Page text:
Another tax year has started and, as always in the world of tax, nothing stays the same. There are a number of methods of extracting funds from your own limited company and in this Briefing we consider the main options for extracting profit.

The main options are

  • remuneration
  • dividends
  • pension contributions.

Recent changes in the taxation of interest receipts give further opportunities for tax savings, so we will consider this option as well.

What is better, pay or dividends?

As always, it depends. Dividends are often used in combination with remuneration to obtain the most tax effective extraction of profits when the business is carried on through a company. For many years it has been attractive to pay a small salary to allow the tax efficient use of the personal allowance, to provide a corporation tax deduction for the company but not to pay National Insurance contributions (NICs). This means a salary of £8,164 in 2017/18, corresponding to the primary NICs threshold. The payment of this level of salary also provides a qualifying year entitlement to the state pension.

When the new tax regime for dividends was introduced in April 2016, many director-shareholders found that the tax bill on the dividends was higher than before. So does this change the strategy of low salary and the balance as dividends?

The Dividend Allowance of £5,000 does not change the amount of income that is brought into the income tax computation. Instead, it charges the first £5,000 of dividend income at 0% tax - the dividend nil rate. This means that:

  • the payment of low salary below the personal allowance will allow some dividends to escape tax as they are covered by the personal allowance, and
  • the £5,000 allowance effectively reduces the available basic rate band for the rest of the dividend.

The practical effect of the new regime is that a strategy of low salary and the balance of income requirements taken as dividends will still be a tax efficient route for profit extraction for many director-shareholders. This is likely to be the case even when the Allowance reduces to £2,000 in April 2018.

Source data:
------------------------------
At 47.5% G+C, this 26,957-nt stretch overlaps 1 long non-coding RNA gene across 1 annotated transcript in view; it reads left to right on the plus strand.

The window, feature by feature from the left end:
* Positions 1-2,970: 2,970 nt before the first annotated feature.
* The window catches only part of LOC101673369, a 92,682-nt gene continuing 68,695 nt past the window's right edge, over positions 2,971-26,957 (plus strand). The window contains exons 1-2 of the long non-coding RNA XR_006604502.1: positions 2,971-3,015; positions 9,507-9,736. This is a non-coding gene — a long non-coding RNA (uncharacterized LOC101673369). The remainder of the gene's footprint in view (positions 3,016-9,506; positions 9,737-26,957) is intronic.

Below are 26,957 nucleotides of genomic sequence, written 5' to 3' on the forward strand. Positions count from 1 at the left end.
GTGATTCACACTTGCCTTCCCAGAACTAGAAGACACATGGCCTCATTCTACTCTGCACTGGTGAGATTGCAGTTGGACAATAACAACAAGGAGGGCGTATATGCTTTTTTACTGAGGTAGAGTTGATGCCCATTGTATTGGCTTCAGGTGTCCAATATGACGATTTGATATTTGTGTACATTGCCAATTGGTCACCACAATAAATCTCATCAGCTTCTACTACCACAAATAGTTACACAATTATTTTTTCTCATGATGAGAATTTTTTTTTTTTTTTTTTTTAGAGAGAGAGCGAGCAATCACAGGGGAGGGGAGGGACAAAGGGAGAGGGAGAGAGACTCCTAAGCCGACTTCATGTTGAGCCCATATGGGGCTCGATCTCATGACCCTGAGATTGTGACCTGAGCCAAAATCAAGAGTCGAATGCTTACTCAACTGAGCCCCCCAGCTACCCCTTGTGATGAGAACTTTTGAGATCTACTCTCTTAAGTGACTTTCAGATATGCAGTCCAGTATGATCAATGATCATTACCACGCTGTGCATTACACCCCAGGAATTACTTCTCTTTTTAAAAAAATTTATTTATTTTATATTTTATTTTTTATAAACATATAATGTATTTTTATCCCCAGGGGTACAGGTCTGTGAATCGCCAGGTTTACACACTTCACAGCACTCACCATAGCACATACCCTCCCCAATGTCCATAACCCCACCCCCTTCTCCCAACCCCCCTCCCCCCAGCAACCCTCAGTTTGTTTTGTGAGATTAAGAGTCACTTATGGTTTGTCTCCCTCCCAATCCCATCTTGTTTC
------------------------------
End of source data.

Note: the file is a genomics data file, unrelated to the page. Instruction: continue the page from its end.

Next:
Example – higher rate taxpayer

George wants to receive £60,000 after all taxes from his family company. He has a marginal income tax rate of 40% (32.5% if dividends) for 2017/18. He already has earnings above the employee upper earnings limit for NICs purposes so that any bonus will only be liable to employee NICs at 2% rather than at 12%. The company pays corporation tax at 19%.

To provide George with £60,000 after taxes, the company would have to pay a dividend of £88,889 or a bonus of £103,448.

How much does the above cost the company?

The cost to the company of paying a dividend will be £88,889. The company will have to pay employer NICs @ 13.8% of £14,276 on the bonus making the gross cost £117,724. It will get tax relief on this however so the net cost will be £95,356.

The bonus therefore costs the company rather more than the cost of the dividend. The savings would be higher if George has only taken so far a basic salary of £8,164. Part of the bonus would then trigger an employee NIC cost at 12% rather than 2%.

What if the director-shareholder has made loans to the company and could charge interest?

Interest receipts are the main category of savings income. There are two tax breaks which can apply to savings income. One is the Savings Allowance which was introduced from April 2016. The Savings Allowance, which is £1,000 for basic rate taxpayers and £500 for higher rate taxpayers, charges interest up to these amounts at 0%.

The other tax break on savings income, the 0% starting rate of tax on savings income, has been around for many years but until recently it did not provide significant tax savings. The 0% starting band now potentially applies to £5,000 of savings income. This rate is not available if ‘taxable non-savings income’ (broadly earnings, pensions, trading profits and property income) exceeds the starting rate limit. However, dividends are taxed after savings income and thus are not included in the individual’s ‘taxable non-savings income’.

Where does the interest come from? The director-shareholder may have provided loans to their company. Many have not charged interest on such loans but there is now an added incentive to do so.


Mary is a director-shareholder and has made loans to her company to provide for the long-term capital needs of the company. She has not charged interest on the finance in the past but she may be able to charge £5,000 a year based on the amount she has lent and a market rate of interest. She takes a small salary (approximately £8,000) and the balance as dividends (typically about £50,000). The salary would be covered by the personal allowance (which is £11,500 for 2017/18), with the dividend receiving the benefit of the remainder of the personal allowance – so £3,500. The rest of the dividend would be taxed at Dividend Allowance rate (0%), basic rate (7.5%) and higher rate (32.5%).